Title
Unexpected role of winter precipitation in determining heat requirement for spring vegetation green-up at northern middle and high latitudes Unexpected role of winter precipitation in determining heat requirement for spring vegetation green-up at northern middle and high latitudes
Author
Faculty/Department
Faculty of Sciences. Biology
Publication type
article
Publication
Oxford ,
Subject
Chemistry
Biology
Source (journal)
Global change biology. - Oxford
Volume/pages
20(2014) :12 , p. 3743-3755
ISSN
1354-1013
ISI
000344375700016
Carrier
E
Target language
English (eng)
Full text (Publishers DOI)
Affiliation
University of Antwerp
Abstract
Heat requirement, expressed in growing degree days (GDD), is a widely used method to assess and predict the effect of temperature on plant development. Until recently, the analysis of spatial patterns of GDD requirement for spring vegetation green-up onset was limited to local and regional scales, mainly because of the sparse and aggregated spatial availability of ground phenology data. Taking advantage of the large temporal and spatial scales of remote sensing-based green-up onset data, we studied the spatial patterns of GDD requirement for vegetation green-up at northern middle and high latitudes. We further explored the correlations between GDD requirement for vegetation green-up and previous winter season chilling temperatures and precipitation, using spatial partial correlations. We showed that GDD requirement for vegetation green-up onset declines towards the north at a mean rate of 18.8 degrees C-days per degree latitude between 35 degrees N and 70 degrees N, and vary significantly among different vegetation types. Our results confirmed that the GDD requirement for vegetation green-up is negatively correlated with previous winter chilling, which was defined as the number of chilling days from the day when the land surface froze in the previous autumn to the day of green-up onset. This negative correlation is a well-known phenomenon from local studies. Interestingly, irrespective of the vegetation type, we also found a positive correlation between the GDD requirement and previous winter season precipitation, which was defined as the sum of the precipitation of the month when green-up onset occur and the precipitation that occurred during the previous 2months. Our study suggests that GDD requirement, chilling and precipitation may have complex interactions in their effects on spring vegetation green-up phenology. These findings have important implications for improving phenology models and could therefore advance our understanding of the interplay between spring phenology and carbon fluxes.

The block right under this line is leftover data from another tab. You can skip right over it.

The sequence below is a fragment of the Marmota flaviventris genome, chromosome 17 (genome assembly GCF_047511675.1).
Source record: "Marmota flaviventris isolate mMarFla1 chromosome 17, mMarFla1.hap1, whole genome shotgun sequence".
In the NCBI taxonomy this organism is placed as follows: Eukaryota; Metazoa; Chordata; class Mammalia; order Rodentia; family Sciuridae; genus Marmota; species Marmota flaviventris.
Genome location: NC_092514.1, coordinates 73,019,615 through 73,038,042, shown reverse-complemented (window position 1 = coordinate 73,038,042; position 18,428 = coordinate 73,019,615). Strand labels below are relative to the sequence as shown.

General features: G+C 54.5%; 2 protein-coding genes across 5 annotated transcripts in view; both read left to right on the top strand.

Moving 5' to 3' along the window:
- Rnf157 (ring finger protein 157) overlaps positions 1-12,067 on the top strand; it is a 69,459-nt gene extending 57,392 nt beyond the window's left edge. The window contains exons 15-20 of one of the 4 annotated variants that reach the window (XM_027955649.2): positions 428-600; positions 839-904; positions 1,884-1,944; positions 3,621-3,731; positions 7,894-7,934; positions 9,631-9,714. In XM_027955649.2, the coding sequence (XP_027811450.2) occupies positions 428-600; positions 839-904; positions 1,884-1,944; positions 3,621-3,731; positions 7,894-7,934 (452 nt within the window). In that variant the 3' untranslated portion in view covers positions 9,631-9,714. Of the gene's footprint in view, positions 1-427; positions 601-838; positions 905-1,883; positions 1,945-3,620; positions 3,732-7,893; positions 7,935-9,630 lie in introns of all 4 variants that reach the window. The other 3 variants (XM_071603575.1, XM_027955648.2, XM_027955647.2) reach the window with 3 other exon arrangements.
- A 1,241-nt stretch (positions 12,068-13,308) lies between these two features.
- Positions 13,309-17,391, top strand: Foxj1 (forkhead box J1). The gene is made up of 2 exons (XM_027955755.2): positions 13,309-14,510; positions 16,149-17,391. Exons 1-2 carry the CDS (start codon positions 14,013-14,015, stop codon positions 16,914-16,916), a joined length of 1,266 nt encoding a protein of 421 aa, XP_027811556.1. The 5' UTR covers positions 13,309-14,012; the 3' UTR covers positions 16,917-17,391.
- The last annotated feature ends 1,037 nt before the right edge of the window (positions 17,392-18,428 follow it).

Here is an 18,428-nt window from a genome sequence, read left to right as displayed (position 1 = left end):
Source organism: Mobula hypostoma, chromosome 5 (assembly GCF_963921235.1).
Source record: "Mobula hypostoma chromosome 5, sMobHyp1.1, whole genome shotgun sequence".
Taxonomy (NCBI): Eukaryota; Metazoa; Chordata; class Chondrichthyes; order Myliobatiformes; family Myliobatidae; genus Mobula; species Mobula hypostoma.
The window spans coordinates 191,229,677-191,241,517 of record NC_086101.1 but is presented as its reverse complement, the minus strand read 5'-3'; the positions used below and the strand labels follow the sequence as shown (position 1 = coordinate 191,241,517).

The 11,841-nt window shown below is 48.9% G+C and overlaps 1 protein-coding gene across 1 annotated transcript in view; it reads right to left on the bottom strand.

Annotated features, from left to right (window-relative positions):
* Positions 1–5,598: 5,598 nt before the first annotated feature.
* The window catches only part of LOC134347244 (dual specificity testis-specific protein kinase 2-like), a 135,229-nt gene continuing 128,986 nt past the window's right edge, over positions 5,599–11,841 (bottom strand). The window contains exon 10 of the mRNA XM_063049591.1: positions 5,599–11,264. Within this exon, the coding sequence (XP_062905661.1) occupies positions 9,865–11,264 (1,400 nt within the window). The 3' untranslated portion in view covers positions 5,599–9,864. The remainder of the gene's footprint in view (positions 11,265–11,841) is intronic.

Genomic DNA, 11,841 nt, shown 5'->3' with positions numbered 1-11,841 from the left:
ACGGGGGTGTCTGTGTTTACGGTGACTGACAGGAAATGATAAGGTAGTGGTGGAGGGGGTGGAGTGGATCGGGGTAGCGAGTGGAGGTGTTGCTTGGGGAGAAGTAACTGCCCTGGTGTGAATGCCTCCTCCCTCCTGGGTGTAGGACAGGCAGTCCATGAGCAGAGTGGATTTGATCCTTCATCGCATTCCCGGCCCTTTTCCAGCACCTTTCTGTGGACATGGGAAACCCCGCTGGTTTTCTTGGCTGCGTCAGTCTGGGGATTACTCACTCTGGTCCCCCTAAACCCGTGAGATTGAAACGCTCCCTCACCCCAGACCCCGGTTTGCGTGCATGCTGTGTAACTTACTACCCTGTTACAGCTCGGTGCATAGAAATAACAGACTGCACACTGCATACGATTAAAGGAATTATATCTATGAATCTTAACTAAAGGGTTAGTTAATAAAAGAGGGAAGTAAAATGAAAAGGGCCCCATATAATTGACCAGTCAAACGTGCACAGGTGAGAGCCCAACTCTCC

E-info
http://gateway.webofknowledge.com/gateway/Gateway.cgi?GWVersion=2&SrcApp=PARTNER_APP&SrcAuth=LinksAMR&KeyUT=WOS:000344375700016&DestLinkType=RelatedRecords&DestApp=ALL_WOS&UsrCustomerID=ef845e08c439e550330acc77c7d2d848
http://gateway.webofknowledge.com/gateway/Gateway.cgi?GWVersion=2&SrcApp=PARTNER_APP&SrcAuth=LinksAMR&KeyUT=WOS:000344375700016&DestLinkType=FullRecord&DestApp=ALL_WOS&UsrCustomerID=ef845e08c439e550330acc77c7d2d848
http://gateway.webofknowledge.com/gateway/Gateway.cgi?GWVersion=2&SrcApp=PARTNER_APP&SrcAuth=LinksAMR&KeyUT=WOS:000344375700016&DestLinkType=CitingArticles&DestApp=ALL_WOS&UsrCustomerID=ef845e08c439e550330acc77c7d2d848
Handle